That person (like Tris) is considered “Divergent.” That means that her personality is “Divergent” from one of the five that every human being on Earth should obviously and neatly fit into.
That’s the part I find really hard to swallow. I do not believe, for a second, that humanity can be summed up and categorized under five primary traits. Also, aside from Erudite’s nefarious plan (I’ll get to that in a minute), I’m not entirely sure why being divergent is so incredibly dangerous. It’s so dangerous, in fact, that Tris’s test results are faked for her safety. Why? Unless people had some inkling of Erudite’s evil plot, it doesn’t seem to make much sense. Is it just fear of the unknown?
The writing in the book–the actual prose and pace–may actually be a little bit better than that of The Hunger Games. Suzanne Collins is pretty damn good, don’t get me wrong, but I think Veronica Roth might be a hair better.
I liked the characters a little more in Divergent, and I think (for the most part) the progression of the story held together very well.
The problem is that the entire premise of the book (humanity is split into factions and has lived that way for some time after some horrible war) seems overly implausible to me. My disbelief was never actually fully suspended, so to speak. I cannot get my head around the idea that humanity would ever split into these five factions (that appear to work together) like that.
Yes, I get the argument that people want to belong to a group–and we definitely have that mentality and urge in today’s society. Even the people that ostensibly strive to belong to no one group end up grouping together (like hipsters and goths), but there are a hell of a lot more than five of these groups out there.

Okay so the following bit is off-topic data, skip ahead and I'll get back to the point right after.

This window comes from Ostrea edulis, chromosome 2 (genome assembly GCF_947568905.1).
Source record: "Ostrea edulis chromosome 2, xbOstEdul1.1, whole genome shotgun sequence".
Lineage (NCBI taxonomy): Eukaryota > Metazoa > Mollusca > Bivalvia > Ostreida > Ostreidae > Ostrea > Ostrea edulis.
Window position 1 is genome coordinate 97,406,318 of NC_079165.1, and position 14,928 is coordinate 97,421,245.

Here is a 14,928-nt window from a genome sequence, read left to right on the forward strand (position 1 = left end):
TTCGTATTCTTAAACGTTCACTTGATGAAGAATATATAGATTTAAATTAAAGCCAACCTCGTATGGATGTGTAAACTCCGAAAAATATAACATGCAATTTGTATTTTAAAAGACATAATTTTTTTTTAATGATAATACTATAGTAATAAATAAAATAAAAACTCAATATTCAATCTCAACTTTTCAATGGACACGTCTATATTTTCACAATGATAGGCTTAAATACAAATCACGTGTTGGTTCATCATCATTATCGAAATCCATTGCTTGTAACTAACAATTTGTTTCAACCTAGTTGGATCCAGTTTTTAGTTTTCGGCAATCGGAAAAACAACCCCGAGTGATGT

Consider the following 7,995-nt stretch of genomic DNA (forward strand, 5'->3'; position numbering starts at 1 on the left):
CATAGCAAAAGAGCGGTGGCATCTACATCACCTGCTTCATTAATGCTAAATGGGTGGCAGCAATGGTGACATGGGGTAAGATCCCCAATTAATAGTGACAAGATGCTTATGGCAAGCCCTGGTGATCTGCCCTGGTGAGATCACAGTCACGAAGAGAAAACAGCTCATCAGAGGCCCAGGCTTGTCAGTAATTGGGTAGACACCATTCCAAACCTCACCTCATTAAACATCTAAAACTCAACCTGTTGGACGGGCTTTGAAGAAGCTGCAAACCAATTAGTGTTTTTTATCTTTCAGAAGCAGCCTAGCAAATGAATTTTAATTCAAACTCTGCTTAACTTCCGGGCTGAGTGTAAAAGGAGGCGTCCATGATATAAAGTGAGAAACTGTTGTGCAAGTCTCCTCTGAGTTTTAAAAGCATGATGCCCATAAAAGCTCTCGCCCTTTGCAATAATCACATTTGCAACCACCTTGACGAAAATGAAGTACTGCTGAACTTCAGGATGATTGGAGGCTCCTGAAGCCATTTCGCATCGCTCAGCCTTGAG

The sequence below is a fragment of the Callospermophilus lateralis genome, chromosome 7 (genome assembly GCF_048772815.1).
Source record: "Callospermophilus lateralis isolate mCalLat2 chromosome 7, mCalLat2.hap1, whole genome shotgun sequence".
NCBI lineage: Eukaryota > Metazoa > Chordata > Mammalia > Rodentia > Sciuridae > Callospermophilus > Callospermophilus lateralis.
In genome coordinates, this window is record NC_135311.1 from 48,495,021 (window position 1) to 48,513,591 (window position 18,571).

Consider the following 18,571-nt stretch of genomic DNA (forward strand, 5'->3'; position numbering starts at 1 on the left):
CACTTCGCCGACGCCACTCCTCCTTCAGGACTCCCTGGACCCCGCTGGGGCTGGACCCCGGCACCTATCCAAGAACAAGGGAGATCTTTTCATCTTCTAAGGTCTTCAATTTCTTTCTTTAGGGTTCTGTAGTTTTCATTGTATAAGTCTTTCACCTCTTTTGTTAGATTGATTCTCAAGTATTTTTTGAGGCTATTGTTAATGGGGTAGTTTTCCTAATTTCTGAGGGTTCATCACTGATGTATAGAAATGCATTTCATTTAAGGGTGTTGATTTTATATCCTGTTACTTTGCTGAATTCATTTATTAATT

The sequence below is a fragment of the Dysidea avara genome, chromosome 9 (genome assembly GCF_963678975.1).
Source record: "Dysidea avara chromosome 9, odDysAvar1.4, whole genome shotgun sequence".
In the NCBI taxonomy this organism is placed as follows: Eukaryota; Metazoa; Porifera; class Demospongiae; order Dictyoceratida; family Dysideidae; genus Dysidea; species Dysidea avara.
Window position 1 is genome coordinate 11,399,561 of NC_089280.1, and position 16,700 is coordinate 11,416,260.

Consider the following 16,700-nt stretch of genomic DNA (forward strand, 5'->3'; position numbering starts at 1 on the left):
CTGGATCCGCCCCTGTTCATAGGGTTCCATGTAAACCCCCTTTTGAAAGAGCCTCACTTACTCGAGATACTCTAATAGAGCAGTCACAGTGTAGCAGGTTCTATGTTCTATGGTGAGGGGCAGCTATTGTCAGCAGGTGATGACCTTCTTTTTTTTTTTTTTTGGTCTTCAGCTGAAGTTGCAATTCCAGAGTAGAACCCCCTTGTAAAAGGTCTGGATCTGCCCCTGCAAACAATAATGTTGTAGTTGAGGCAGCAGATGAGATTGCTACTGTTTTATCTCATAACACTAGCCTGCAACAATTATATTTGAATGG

Let me use an example. Fill a football stadium with people. Next, ask those people to align themselves with a pre-determined set of five factions based on personality. Can you picture it? People would argue with each other, and they’d argue with themselves. “Bob, you sure as hell aren’t selfless–go join Amity or something, that’s close enough.” Or, “I don’t know if I have what it takes to be brave all the time, but I want to protect people, and Dauntless seems to be the way to go. Maybe Abnegation because I want to help others? But I really like playing video games, and that’s self-indulgent. Damn.”
See my point? I just don’t think it holds together. Maybe if people had been brainwashed over several generations, I could buy it–but how the hell would the factions (and thus the brainwashing) have started in the first place?
I dunno, maybe I’m being too harsh.
The bottom line is that I enjoyed it. It wasn’t amazing and mind blowing or anything, but it was a fun, fast read that kept me curious the whole way through. I wanted to know WHY humanity ended up in this state. I wanted to know if these factions represented the last of us, or if it was just a small nation in a wider world. I still don’t have the answers after reading the first book, and I’m still curious enough to possibly read the next.